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In the Spotlight

America is considered to be the land of opportunity. But how difficult is it for a young actor to break into the acting industry in the USA? Austrian actress Esther-Sophia Artner has lived in New York for the past four and a half years. She studied acting at Al Pacino’s renowned Actors Studio Drama School and is about to launch her acting and directing career. We spoke to the talented Viennese about auditions, discipline, tough competition, and why there are no leading parts for actors with accents.

Georg Kindel & Christina Zappella-Kindel10. Juli 2018 No Comments

Doesone even have a chance?

The biggest problem for me in the last few years was that I did not have a visa. Now I’m about to receive one, which means I can get an agent. Without a visa, and without a career in your home country to point to, few people are interested in working with you. I think this was the single most difficult aspect all my international colleagues here faced. You have to organize a thousand letters of recommendation and present press clippings. It almost turns into a second job in its own right. And on top of all that, you go to auditions all the time.

How do you live?

I live in East Village. My flat is a little shoebox, but the neighborhood is very pleasant. It has everything from second-hand shops to hip yoga and meditation centers.

Quote: The movie business is a cutthroat industry. If you have an accent, you won’t get a leading role. In auditions, you’re in line with millions of other actors who all look exactly like you.

Was it difficult for you to adjust to the New Yorker mentality?

I attended an acting school where our work consisted of extremely emotional acting training. We had to forget everything we had ever learned. You end up completely open and vulnerable. The metro is always packed, and your heart is wide open, but no one gives a shit. If you’re in Midtown and you try to head Uptown on the right side of the road, you’re like a fish trying to swim upstream. But you get used to the tempo at some point. You learn to switch off. My friends have become like my family here: a European, a Belgian, an Indian, an Australian, and two Americans.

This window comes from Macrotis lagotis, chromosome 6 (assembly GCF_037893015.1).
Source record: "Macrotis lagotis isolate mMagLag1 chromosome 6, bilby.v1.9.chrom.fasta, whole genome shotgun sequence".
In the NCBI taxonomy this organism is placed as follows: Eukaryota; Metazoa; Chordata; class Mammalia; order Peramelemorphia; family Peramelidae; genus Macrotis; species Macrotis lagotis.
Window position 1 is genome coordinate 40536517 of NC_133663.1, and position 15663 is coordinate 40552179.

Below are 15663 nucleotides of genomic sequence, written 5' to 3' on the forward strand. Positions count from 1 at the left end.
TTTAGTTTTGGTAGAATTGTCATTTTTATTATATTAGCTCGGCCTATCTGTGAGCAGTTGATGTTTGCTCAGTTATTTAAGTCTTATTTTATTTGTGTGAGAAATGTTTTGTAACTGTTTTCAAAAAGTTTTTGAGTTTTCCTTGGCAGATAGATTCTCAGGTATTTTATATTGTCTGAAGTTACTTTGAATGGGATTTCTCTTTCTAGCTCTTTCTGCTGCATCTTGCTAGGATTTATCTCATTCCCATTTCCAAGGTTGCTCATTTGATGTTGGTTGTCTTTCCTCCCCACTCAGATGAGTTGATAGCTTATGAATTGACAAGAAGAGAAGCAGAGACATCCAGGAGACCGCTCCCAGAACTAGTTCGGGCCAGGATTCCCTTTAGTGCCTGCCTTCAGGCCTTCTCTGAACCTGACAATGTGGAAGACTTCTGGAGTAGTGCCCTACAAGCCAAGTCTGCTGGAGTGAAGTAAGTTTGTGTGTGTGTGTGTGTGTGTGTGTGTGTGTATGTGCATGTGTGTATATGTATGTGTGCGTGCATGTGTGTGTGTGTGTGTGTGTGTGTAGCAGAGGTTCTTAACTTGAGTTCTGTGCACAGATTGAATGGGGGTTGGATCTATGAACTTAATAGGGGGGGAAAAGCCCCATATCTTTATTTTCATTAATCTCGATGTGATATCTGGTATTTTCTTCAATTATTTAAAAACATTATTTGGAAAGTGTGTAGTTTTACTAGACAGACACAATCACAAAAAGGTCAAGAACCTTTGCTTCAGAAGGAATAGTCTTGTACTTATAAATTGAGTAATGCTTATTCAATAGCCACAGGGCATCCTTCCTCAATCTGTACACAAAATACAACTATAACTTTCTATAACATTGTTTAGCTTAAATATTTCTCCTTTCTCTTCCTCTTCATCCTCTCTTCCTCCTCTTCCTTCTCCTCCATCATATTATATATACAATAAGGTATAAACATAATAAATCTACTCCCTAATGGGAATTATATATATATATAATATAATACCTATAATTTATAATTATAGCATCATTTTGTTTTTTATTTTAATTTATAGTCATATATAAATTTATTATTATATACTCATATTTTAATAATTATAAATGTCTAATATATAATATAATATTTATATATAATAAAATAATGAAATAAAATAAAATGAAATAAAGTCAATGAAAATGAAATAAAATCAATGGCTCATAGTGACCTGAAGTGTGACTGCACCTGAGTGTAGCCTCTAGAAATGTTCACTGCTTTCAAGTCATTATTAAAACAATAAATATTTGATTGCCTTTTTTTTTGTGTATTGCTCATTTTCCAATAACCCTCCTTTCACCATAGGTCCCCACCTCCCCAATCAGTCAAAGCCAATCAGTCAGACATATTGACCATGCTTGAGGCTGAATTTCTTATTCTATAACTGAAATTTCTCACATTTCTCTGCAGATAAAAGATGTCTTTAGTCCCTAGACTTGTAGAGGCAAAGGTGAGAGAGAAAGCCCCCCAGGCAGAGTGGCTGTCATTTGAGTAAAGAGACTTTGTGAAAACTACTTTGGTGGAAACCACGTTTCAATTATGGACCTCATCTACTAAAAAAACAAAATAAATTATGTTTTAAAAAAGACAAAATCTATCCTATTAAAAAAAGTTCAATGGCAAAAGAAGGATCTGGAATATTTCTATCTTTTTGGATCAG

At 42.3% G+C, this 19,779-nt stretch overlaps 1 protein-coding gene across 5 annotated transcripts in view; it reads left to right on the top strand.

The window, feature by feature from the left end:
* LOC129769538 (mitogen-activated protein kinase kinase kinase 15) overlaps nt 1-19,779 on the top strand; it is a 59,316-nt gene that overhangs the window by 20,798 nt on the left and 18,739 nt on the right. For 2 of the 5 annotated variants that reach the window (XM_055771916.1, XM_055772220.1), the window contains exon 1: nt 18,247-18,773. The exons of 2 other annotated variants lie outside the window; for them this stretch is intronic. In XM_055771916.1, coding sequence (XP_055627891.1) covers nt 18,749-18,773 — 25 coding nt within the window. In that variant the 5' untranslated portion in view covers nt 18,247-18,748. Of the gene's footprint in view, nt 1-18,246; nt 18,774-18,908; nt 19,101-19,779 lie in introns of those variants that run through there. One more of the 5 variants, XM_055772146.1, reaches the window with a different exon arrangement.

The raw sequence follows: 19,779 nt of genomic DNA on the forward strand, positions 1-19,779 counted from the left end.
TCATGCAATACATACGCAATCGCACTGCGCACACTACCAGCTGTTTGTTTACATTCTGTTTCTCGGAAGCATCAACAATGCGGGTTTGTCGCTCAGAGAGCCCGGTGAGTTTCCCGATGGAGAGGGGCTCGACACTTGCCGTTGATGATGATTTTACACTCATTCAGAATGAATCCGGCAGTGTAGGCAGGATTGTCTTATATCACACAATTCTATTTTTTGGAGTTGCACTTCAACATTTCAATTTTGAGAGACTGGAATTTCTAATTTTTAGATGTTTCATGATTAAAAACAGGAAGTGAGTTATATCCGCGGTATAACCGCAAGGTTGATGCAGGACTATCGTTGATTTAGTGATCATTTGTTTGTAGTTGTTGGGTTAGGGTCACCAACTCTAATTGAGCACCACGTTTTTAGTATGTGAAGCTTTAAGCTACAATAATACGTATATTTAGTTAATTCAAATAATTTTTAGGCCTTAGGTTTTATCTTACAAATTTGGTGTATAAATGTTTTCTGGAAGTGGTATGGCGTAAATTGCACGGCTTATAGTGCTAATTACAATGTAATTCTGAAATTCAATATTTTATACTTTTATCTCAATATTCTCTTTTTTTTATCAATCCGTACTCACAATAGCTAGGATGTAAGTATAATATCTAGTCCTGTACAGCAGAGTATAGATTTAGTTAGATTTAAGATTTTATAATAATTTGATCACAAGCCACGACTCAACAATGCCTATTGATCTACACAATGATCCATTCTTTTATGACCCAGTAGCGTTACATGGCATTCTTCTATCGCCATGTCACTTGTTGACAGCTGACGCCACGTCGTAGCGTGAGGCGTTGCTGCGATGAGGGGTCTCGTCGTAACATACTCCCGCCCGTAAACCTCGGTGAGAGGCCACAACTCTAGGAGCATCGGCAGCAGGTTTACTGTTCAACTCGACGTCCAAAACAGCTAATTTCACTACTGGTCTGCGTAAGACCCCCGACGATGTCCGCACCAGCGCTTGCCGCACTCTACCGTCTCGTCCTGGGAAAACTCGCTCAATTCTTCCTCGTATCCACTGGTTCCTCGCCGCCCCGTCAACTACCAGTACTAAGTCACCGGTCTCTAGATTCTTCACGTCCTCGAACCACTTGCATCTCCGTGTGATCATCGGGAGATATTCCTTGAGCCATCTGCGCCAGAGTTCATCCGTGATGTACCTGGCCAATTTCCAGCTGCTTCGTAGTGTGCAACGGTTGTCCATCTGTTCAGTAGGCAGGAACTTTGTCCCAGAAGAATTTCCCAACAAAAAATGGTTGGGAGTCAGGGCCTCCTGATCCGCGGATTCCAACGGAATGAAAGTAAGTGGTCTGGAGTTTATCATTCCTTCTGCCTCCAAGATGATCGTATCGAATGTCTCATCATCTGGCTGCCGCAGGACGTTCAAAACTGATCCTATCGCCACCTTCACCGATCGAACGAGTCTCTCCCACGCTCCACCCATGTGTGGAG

What are your dreams, what would you like to achieve?

I’d like to make a living as an actress. There are directors I would love to work with, such as Maren Ade of Tom Tykwer, but there are also stage directors like Thomas Ostermeier. In the English-speaking world, Greta Gerwig comes to mind as well, and Sofia Coppola, and of course Wes Anderson, to name but a few. There are a number of TV series I really love, with characters that I like a lot. I enjoy period movies, because they often tell of strong women, and the conflicts tend to be weighty. The costumes are usually beautiful, too. I think I have a lot of power on stage and in front of the camera. Younger, more playful roles are more challenging for me.

Do you see yourself as more of a stage or movie actress?

I have had more stage roles so far, and it has always been my plan to be sure of myself on stage before moving into film to familiarize myself with the breadth of my repertoire. But I do love movies. Films show nuances that cannot be transported on stage. I would love to shift more into movies over the next few years.

Is it easier for someone who studied acting in the USA to land roles once they return to Austria?

I don’t think so. Our training as film students is certainly more intense here in New York than it is in Austria, but Austria has this long, incredible theater tradition. I admire women like Grischka Voss, who founded an ensemble with which she stages pop-up shows in abandoned buildings.

Is the #metoo movement still a big talking point in your circles?

Yes, definitely. I think it is an extremely important discussion.

Did you ever experience any kind of harassment during a casting, such as a situation that made you wonder whether you really had to put up with this?

I think I may have fallen out of favor with some people because I tend to speak my mind. If someone oversteps a line with me, I put them in their place. Often enough, that happens in a humorous, playful way, but if it really gets uncomfortable, I defend my boundaries.

Quote: I think it’s everyone’s personal decision to which extent they utilize their sexuality. Everyone should know what feels good and right to them.

10. Juli 2018